Let’s say that we are given the properties of an unknown fruit, and asked to classify it. We are told that the fruit is Long, Sweet and Yellow. Is it a Banana? Is it an Orange? Or Is it some Other Fruit?

We can simply run the numbers for each of the 3 outcomes, one by one. Then we choose the highest probability and ‘classify’ our unknown fruit as belonging to the class that had the highest probability based on our prior evidence (our 1000 fruit training set):

P(Banana|Long, Sweet and Yellow) 
      P(Long|Banana) * P(Sweet|Banana) * P(Yellow|Banana) * P(banana)
    = _______________________________________________________________
                      P(Long) * P(Sweet) * P(Yellow)
    = 0.8 * 0.7 * 0.9 * 0.5 / P(evidence)

	= 0.252 / P(evidence)

P(Orange|Long, Sweet and Yellow) = 0

P(Other Fruit|Long, Sweet and Yellow)
      P(Long|Other fruit) * P(Sweet|Other fruit) * P(Yellow|Other fruit) * P(Other Fruit)
    = ____________________________________________________________________________________

    = (100/200 * 150/200 * 50/200 * 200/1000) / P(evidence)

    = 0.01875 / P(evidence)

By an overwhelming margin (0.252 >> 0.01875), we classify this Sweet/Long/Yellow fruit as likely to be a Banana.

Look at what it eventually comes down to. Just some counting and multiplication. We can pre-compute all these terms, and so classifying becomes easy, quick and efficient.

Let z = 1 / P(evidence). Now we quickly compute the following three quantities.

P(Banana|evidence) = z * Prob(Banana) * Prob(Evidence1|Banana) * Prob(Evidence2|Banana) ...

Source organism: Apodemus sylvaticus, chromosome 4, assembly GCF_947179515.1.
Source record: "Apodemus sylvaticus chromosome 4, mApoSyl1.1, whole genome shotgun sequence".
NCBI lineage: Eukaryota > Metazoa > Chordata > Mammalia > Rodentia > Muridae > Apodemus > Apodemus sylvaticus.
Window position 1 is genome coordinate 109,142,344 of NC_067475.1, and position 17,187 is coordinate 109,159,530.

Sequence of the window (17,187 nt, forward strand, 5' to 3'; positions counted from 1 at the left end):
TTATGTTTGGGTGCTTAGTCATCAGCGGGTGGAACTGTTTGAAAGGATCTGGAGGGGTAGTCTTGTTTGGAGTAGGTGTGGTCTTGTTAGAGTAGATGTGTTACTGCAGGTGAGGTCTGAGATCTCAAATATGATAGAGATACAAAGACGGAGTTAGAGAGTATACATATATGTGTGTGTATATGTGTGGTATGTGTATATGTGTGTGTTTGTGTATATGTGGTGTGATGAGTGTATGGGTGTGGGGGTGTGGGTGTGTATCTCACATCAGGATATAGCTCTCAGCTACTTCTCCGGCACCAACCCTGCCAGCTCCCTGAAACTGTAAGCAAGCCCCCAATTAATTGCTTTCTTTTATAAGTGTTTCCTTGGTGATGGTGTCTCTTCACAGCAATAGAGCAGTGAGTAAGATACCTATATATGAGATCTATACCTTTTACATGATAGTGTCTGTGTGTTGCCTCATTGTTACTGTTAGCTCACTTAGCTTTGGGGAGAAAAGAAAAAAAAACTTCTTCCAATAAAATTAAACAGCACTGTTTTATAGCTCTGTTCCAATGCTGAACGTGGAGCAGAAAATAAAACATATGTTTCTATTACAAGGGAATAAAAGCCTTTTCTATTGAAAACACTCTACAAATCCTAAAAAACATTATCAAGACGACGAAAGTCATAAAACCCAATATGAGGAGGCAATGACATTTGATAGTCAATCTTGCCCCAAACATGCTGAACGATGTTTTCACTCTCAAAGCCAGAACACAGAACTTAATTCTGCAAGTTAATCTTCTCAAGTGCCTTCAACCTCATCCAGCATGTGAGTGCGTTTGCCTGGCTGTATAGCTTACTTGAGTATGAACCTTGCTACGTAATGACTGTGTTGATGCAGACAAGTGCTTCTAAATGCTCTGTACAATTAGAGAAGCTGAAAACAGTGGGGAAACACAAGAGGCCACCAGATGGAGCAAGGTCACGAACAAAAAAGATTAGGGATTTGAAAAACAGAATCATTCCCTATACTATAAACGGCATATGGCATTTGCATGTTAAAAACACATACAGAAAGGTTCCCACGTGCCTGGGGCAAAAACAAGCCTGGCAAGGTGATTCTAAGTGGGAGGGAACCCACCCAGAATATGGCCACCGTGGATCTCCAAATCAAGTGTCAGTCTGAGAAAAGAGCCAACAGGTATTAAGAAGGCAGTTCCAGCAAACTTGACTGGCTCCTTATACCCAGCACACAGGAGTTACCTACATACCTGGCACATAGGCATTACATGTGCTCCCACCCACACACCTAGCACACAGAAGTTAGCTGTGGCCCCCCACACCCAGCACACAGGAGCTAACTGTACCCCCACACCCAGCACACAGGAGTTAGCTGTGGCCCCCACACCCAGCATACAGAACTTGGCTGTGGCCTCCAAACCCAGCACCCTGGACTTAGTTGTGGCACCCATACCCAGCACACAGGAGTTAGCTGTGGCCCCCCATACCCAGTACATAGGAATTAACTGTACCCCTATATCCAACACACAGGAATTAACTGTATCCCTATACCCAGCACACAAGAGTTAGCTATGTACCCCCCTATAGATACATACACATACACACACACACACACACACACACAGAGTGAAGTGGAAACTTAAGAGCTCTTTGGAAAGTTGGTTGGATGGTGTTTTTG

P(Orange|Evidence) = z * Prob(Orange) * Prob(Evidence1|Orange) * Prob(Evidence2|Orange) ...
P(Other|Evidence)  = z * Prob(Other)  * Prob(Evidence1|Other)  * Prob(Evidence2|Other)  ...

Assign the class label of whichever is the highest number, and you are done.

Despite the name, Naive Bayes turns out to be excellent in certain applications. Text classification is one area where it really shines.

Hope that helps in understanding the concepts behind the Naive Bayes algorithm.

#28 Best answer 2 of A simple explanation of Naive Bayes Classification(Score: 680)

Created: 2012-04-08 Last updated: 2019-04-05

Your question as I understand it is divided in two parts, part one being you need a better understanding of the Naive Bayes classifier & part two being the confusion surrounding Training set.

In general all of Machine Learning Algorithms need to be trained for supervised learning tasks like classification, prediction etc. or for unsupervised learning tasks like clustering.

During the training step, the algorithms are taught with a particular input dataset (training set) so that later on we may test them for unknown inputs (which they have never seen before) for which they may classify or predict etc (in case of supervised learning) based on their learning. This is what most of the Machine Learning techniques like Neural Networks, SVM, Bayesian etc. are based upon.